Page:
This authentic Pakistani Chai recipe is quick and simple to make on the stovetop. You can make Pakistani and Indian household chai (or tea) with just a few things you probably already have on hand. Tips and tactics for the ideal cup are offered!
Chai is a popular beverage in Pakistan (tea). All Pakistanis have a deep affection for chai. When it comes to tea, there are instances when you want to serve it with cookies, samosas, cake, or naan. Tea snacks come in a variety of flavours and can be consumed with or without tea. Some snacks are simple to prepare, while others take a little longer. Because tea is a part of practically every Pakistani's daily routine, there are a variety of foods to consume with tea in every corner of the country.
Every family is unique, but the everyday cup of chai consumed by the ordinary Pakistani family bears little relation to the chai tea latte available at your local coffee shop.
Chai is really easy to make and forgiving. Follow these steps to make it:
Bring the water to a boil, then add the cardamom pods and tea.Allow for some time for this to simmer.
Bring the milk to a boil, then turn off the burner. Continue to boil, removing from heat as needed, or continue to simmer until the desired strength is reached. Aerate the chai with a ladle if required.
Fill cups with the mixture and sweeten to taste.
Continue to stand overhead once you've added the milk and increased the heat to high! If you take a brief break, the chai will sense your absence and take advantage of the opportunity to boil over. If you don't want to stand over the chai once it starts to boil, reduce the heat to low-medium and let it simmer.
Then carry on with the remaining steps. Simmering makes a stronger cup, but it also cuts down on the quantity.
Using a ladle, scoop up and pour back the tea several times. This aids in the development of the flavour while also making it foamy.
Because some liquid will evaporate during brewing the chai, the amount of liquid you start with will be greater than the amount you finish with.
I've suggested a ratio of 1 1/2 teaspoon tea leaves (or 2 teabags) to 2 small cups (8 oz), but you can alter to taste based on the sort of tea you're using. You'll find your tastes over time, just as you would with any other drink.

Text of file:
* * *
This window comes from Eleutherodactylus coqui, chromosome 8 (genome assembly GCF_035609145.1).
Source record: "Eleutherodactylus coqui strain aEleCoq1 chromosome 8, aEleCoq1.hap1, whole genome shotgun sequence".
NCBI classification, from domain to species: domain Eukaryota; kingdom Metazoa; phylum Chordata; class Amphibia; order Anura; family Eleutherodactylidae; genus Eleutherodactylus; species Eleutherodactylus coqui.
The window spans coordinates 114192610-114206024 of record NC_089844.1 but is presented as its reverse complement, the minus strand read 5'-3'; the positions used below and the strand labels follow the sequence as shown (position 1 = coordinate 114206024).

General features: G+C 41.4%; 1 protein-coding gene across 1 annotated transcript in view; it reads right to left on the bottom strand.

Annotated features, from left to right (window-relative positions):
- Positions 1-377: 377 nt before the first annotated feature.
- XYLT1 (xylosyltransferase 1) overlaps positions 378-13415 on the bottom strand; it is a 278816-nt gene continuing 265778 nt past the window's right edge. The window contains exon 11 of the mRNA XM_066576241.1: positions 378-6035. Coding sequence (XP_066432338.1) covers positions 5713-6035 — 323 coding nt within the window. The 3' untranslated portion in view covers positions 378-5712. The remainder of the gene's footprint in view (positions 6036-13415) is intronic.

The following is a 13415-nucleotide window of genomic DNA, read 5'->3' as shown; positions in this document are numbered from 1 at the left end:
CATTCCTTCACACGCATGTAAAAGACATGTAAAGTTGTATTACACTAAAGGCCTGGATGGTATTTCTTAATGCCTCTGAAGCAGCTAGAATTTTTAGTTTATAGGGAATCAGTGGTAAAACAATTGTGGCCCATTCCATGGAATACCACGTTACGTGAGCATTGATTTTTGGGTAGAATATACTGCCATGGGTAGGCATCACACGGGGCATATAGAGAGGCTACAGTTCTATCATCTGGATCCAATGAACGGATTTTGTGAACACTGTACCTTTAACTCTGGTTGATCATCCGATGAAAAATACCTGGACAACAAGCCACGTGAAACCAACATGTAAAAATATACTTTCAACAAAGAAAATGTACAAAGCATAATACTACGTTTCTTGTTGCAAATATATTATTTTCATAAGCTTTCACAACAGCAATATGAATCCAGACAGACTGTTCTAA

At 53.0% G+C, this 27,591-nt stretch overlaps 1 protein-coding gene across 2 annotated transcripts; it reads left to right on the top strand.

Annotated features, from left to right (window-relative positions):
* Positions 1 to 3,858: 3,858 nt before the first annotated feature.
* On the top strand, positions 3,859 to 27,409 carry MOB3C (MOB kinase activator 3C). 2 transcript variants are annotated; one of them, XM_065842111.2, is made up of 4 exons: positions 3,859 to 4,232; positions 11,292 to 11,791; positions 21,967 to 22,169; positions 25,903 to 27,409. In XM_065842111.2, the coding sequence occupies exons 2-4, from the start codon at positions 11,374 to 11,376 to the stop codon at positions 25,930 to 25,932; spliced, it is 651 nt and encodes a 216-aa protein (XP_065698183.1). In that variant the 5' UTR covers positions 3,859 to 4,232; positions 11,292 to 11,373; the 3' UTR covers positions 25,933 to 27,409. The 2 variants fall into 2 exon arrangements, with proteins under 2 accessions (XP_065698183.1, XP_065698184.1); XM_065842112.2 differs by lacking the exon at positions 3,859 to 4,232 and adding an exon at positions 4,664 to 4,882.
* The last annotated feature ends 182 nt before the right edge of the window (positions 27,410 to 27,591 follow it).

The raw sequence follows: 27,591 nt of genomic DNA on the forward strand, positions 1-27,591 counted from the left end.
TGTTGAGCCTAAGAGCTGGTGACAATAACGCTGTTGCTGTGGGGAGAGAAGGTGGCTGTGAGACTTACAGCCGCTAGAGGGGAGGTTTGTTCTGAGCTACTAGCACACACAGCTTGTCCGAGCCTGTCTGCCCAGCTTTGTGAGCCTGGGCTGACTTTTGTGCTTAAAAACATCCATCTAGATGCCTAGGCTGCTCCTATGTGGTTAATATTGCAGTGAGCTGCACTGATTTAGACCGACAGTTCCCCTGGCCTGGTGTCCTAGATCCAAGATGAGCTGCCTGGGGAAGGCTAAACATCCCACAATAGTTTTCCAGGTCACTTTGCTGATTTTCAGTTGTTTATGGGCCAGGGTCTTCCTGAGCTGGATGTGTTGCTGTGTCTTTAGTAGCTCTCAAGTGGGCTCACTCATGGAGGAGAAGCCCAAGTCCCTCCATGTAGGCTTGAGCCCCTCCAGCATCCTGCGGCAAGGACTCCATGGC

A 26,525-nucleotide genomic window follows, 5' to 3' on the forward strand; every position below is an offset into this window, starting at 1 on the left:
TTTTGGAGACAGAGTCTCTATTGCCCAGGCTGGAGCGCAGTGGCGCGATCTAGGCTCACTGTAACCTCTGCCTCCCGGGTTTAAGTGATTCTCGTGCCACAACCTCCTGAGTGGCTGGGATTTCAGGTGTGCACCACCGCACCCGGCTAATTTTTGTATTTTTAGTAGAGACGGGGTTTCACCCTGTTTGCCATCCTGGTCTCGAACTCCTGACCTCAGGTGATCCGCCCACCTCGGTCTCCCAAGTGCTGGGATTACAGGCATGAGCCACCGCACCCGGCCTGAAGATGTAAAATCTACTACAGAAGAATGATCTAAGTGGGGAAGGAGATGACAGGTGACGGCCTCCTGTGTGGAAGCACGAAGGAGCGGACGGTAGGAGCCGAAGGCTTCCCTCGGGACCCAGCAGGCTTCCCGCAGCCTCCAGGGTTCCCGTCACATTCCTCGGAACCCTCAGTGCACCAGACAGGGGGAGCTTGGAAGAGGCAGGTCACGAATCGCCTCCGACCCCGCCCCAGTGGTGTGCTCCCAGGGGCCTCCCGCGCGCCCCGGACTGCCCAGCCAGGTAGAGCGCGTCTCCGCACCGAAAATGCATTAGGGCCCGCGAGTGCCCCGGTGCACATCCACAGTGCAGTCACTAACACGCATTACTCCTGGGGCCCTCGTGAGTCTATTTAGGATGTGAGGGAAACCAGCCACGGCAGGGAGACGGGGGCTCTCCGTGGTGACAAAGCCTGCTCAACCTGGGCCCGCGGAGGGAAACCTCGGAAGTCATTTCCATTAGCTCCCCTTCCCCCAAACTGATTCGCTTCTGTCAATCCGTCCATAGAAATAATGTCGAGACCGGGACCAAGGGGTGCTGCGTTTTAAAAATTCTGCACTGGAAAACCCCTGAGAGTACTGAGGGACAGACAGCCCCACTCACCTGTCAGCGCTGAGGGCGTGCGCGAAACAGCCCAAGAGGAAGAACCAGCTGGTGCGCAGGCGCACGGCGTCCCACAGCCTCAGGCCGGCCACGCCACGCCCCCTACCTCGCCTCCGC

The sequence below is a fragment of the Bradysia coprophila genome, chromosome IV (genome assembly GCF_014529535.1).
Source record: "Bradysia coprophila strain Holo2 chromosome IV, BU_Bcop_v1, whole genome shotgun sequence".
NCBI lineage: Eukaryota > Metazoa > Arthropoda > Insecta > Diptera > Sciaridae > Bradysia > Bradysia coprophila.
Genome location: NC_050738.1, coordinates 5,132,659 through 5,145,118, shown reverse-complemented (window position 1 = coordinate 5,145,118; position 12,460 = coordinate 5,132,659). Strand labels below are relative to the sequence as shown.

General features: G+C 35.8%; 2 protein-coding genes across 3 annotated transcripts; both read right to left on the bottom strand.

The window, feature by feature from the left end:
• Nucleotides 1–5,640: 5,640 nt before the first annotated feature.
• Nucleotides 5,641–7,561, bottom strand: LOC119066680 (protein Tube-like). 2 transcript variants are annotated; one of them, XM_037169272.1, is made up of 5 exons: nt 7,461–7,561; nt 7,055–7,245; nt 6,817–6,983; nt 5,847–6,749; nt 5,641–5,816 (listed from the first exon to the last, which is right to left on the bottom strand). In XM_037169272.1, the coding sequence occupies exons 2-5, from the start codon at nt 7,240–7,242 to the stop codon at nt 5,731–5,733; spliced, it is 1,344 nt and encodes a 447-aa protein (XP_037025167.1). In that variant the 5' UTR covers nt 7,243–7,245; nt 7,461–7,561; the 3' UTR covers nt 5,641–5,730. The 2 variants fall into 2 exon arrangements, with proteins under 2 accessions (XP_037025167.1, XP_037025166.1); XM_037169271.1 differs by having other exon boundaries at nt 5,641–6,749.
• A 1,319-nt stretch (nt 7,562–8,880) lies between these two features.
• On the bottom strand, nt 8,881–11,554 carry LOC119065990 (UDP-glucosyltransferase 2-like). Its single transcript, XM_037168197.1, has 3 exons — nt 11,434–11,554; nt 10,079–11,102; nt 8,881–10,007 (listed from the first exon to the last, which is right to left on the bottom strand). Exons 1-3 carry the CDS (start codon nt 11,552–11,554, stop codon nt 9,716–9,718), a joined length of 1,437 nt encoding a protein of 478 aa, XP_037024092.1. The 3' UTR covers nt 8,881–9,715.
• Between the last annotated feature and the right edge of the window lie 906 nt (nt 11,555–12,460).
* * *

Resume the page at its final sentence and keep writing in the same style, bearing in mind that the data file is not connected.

Chai is consumed in a completely different way by a regular Pakistani or Indian family than it is by a typical coffee shop chai latte. This is the kind of tea you'd find brewing in a traditional Pakistani kitchen.
|Serving: 2||Cook Time: 10 mins|
a quarter cup of water
1 cup whole milk or reduced-fat milk; whole milk yields a slightly richer, creamier chai.
1 1/2 teaspoon loose tea leaves (or 2 black tea bags) (I use Tapal Danedar or Ahmad Tea), or more to taste
a pinch of cardamom powder or 1-2 cardamom pods, slightly broken (optional).
to taste sweetener.
In a pan over high heat, bring the water to a boil. Add the tea leaves or tea bag, as well as the cardamom, once it has reached a boil. Reduce the heat to medium-low and cook for a minute or two, stirring occasionally.
Return the heat to high and add the milk.
The chai will rise to the top of the saucepan as it begins to boil. Before the pan reaches the boiling point, remove it from the heat. Use a ladle to scoop and pour back the tea a few times to fully bring out the flavour.
Alternatively, once it comes to a boil, reduce the heat and leave it to simmer for 3-5 minutes, or until desired strength is reached.
Using a small sieve, strain the tea into your favourite cups and sweeten with sugar or honey.
If you like a thinner, less creamy chai, lower the amount of milk and increase the water.
75 calories, 6 grammes of carbohydrates, 4 grammes of protein, 4 grammes of fat, 2 grammes of saturated fat, 12 milligrammes of cholesterol, 59 milligrammes of sodium, 156 milligrammes of potassium, 1 gramme of fibre, 6 grammes of sugar, 192 milligrammes of vitamin A, 134 milligrammes of calcium, and 1 milligramme of iron.